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I want the Parent class to pass a pointer to a callback function to the child class when the child class is created. I got this working when the parent was the sketch thanks to this post:
In this example, the parent was the .ino file, i.e. not a class but a collection of functions. This code worked fine. However, I need to be able to make the call to the child constructor from a within a class as shown in the code below. I get I get an "invalid use of non-static member function on the line child = new Child ( handlerDispatcher );

Here is the complete code:

class Child {
public:
    typedef void ( *callback_t ) ( uint8_t, uint8_t );

    callback_t callback;

    //  Constructor
    Child ( callback_t _callback ): callback ( _callback ) {}

    void doCallback ( uint8_t id, uint8_t index ) {
        callback ( id, index );
    }

    void makeCallbacks () {
        doCallback ( 1, 0 );
        doCallback ( 2, 1 );
        doCallback ( 3, 2 );
    }
};

class Parent {
public:
    Child *child;

    Parent () {}

    void handlerDispatcher ( uint8_t id, uint8_t index ) {
        ( this->*callbackHandlers [ index ] ) ( id );
    }

    typedef void ( Parent:: *handlerPointer ) ( uint8_t );
    handlerPointer callbackHandlers [ 3 ] = {
        &Parent::handler1,
        &Parent::handler2,
        &Parent::handler3,
    };

    void handler1 ( uint8_t index ) { echo ( index ); }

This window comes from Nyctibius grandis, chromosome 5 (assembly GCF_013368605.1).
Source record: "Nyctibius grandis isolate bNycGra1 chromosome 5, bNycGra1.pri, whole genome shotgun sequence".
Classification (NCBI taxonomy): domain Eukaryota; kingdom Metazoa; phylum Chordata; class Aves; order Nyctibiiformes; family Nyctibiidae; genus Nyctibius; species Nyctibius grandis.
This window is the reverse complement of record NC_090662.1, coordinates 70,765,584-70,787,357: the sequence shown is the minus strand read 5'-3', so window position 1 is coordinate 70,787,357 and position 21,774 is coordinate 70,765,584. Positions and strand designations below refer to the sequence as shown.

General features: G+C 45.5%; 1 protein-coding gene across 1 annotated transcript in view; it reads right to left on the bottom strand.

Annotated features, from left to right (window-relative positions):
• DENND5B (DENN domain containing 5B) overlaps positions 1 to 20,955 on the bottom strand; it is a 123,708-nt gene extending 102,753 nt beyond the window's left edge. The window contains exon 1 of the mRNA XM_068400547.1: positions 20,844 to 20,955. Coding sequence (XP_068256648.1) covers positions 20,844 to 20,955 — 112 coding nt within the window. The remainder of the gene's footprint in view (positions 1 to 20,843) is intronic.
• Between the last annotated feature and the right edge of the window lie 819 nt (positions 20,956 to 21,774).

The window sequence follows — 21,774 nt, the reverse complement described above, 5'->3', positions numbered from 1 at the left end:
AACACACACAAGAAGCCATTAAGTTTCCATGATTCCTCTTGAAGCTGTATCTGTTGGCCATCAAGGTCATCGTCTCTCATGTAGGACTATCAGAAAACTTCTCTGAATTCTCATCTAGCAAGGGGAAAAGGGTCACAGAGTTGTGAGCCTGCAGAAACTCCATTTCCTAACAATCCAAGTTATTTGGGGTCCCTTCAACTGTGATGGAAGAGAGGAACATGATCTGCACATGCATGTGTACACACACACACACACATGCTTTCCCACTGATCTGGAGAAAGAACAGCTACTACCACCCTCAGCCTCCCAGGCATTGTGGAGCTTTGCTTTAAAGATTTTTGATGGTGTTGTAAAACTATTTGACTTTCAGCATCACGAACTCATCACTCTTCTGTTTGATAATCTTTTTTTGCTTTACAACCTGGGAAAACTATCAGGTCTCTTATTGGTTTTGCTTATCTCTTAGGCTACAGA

void handler2 ( uint8_t index ) { echo ( index ); }
    void handler3 ( uint8_t index ) { echo ( index ); }
    void echo ( uint8_t value ) {
        Serial.print ( "Got: " );
        Serial.println ( value );
    }

    void configure () {
        child = new Child ( handlerDispatcher );

    }
    void test () {
        child->makeCallbacks ();
    }
};

Parent parent;
void setup () {
    Serial.begin ( 115200 );
    parent.configure ();
    parent.test ();
}

void loop() {}
1

Use virtual functions. On object of type Child, fnc2 defined in Parent will call fnc1 of class Child:

class Parent {
public:

  virtual void fnc1() {
  }

  void fnc2 {
    ...
    fnc1();
    ...
  } 
}

class Child : public Parent {
public:
  virtual void fnc1() {
    ...
  }
}
  • For the child drop the virtual and append a final - unless you want to have grandchildren. Also you could make the parent's fnc1() pure virtual. – Majenko Aug 31 '19 at 9:30
  • @Majenko, and then I would have to explain it :-) – Juraj Aug 31 '19 at 10:58
  • I have expanded my answer to do just that. – Majenko Aug 31 '19 at 10:59
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It is because

void Parent::handlerDispatcher ( uint8_t id, uint8_t index )

is not

void ( *callback_t ) ( uint8_t, uint8_t )

The closest equivalent would be:

void ( *callback_t ) (Parent *, uint8_t, uint8_t )

Though I am not sure off hand if that is even possible.

But it seems you are trying to do something insanely convoluted and complex which would be made far simpler if you just used object inheritance and forget about callbacks.